This volume examines and gives representational examples of the respective approaches and roles of government, universities and the private sector in meeting the educational and training needs and challenges of practicing archeologists today.
Über den Autor
John H. Jameson is Senior Archaeologist and Public Interpretation/Outreach Lead, Southeast Archaeological Center, National Park Service, U.S. Department of the Interior. He has long worked to improve the quality of programs and interdisciplinary training in the public interpretation of archaeological and cultural heritage. In 2005, he was awarded the Sequoia Award for long-term contributions to education and interpretation by the U.S. National Park Service. He serves as Vice President of the International Committee on Interpretation and Presentation of Cultural Heritage Sites (ICIP), International Committee on Monuments and Sites (ICOMOS).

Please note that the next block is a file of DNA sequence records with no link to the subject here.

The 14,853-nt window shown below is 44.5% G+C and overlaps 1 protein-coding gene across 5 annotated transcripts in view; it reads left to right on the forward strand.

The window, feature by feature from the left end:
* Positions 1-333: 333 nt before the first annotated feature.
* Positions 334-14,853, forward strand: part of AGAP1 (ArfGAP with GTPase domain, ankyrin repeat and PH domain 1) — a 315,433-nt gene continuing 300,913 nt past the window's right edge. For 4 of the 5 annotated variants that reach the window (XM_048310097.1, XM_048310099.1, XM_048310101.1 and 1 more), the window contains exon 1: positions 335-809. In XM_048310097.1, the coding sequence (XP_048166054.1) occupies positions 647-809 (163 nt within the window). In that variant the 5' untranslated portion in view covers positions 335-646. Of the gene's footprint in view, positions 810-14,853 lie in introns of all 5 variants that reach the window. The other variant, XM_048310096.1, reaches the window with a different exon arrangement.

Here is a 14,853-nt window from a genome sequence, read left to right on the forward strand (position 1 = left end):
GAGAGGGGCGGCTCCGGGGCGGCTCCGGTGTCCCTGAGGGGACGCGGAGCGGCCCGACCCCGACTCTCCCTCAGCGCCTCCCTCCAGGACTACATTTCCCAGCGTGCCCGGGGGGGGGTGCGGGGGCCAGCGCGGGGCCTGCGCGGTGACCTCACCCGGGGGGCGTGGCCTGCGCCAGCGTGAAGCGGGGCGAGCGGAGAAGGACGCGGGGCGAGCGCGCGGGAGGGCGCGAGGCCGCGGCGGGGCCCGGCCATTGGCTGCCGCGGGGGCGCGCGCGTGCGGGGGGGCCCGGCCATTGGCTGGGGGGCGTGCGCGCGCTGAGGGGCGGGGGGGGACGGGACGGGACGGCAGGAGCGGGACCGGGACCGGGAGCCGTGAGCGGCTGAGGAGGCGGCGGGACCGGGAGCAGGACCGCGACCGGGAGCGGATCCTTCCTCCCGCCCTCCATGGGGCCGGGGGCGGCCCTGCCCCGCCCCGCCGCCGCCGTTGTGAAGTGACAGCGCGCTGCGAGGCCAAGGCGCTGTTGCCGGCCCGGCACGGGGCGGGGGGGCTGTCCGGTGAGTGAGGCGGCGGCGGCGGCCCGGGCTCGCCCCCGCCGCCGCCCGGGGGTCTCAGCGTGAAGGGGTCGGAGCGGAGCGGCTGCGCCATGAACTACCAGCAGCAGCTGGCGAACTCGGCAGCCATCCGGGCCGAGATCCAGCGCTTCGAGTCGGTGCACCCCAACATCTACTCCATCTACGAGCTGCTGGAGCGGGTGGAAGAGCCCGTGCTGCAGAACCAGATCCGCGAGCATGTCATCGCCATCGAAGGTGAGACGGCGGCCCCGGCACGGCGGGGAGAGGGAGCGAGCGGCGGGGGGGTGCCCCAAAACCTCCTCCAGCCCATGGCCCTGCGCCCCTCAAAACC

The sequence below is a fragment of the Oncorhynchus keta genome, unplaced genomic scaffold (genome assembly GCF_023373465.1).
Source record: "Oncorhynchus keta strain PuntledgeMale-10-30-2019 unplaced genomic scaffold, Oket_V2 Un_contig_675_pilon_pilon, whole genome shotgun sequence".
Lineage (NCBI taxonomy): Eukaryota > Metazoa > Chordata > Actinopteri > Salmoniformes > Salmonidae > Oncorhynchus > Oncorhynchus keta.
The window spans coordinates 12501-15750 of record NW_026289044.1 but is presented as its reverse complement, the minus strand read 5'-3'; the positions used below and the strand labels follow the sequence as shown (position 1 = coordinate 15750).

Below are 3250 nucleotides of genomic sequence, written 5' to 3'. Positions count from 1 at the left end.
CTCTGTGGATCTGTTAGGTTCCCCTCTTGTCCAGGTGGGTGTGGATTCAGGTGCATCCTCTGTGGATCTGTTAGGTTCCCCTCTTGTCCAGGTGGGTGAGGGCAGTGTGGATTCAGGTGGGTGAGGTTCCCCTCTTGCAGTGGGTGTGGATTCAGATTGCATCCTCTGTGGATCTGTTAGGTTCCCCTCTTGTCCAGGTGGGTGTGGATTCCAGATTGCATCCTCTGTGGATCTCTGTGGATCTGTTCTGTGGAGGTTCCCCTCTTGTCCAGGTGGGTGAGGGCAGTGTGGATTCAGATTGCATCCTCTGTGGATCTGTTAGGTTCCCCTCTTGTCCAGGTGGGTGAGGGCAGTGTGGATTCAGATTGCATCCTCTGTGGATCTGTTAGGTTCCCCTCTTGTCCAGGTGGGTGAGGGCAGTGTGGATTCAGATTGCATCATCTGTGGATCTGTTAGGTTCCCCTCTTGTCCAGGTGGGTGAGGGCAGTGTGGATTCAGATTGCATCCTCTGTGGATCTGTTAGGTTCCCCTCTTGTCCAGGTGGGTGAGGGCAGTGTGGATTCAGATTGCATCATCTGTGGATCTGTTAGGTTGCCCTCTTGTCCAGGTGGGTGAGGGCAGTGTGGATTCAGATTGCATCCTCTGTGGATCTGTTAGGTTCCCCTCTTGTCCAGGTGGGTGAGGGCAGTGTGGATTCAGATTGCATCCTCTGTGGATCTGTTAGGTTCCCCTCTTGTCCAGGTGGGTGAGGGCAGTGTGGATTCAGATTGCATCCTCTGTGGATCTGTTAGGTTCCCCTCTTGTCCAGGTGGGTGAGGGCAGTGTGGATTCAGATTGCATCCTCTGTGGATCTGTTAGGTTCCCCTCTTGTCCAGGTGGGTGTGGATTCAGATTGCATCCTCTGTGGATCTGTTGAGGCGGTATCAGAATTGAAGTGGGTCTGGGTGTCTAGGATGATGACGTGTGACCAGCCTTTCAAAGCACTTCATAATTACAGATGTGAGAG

James Eogan MA is a Senior Archaeologist at the National Roads Authority in Ireland. He is former Vice Chairman and is currently a member of the Board of Directors of the Institute of Archaeologists of Ireland.
In recent years, an important and encouraging development in the practice of archaeology and historical preservation has been the markedly increased number of collaborations among archaeologists, educators, preservation planners, and government managers to explore new approaches to archaeological and heritage education and training to accommodate globalization and the realities of the 21st century worldwide.
But what is the collective experience of archaeologists and cultural heritage specialists in these arenas? Should we be encouraged, or discouraged, by national and international trends? In an attempt to answer these questions, this volume examines and gives representational examples of the respective approaches and roles of government, universities, and the private sector in meeting the educational/training needs and challenges of practicing archaeologists today.
Case study examples come from Western and Eastern Europe, the United States, Canada, former Soviet Republics, Africa, Asia, the Mediterranean, and Australia.
Looks at the discrepancy between training and practice for modern-day archaeologists
Explores how archaeologists function and integrate in the developing world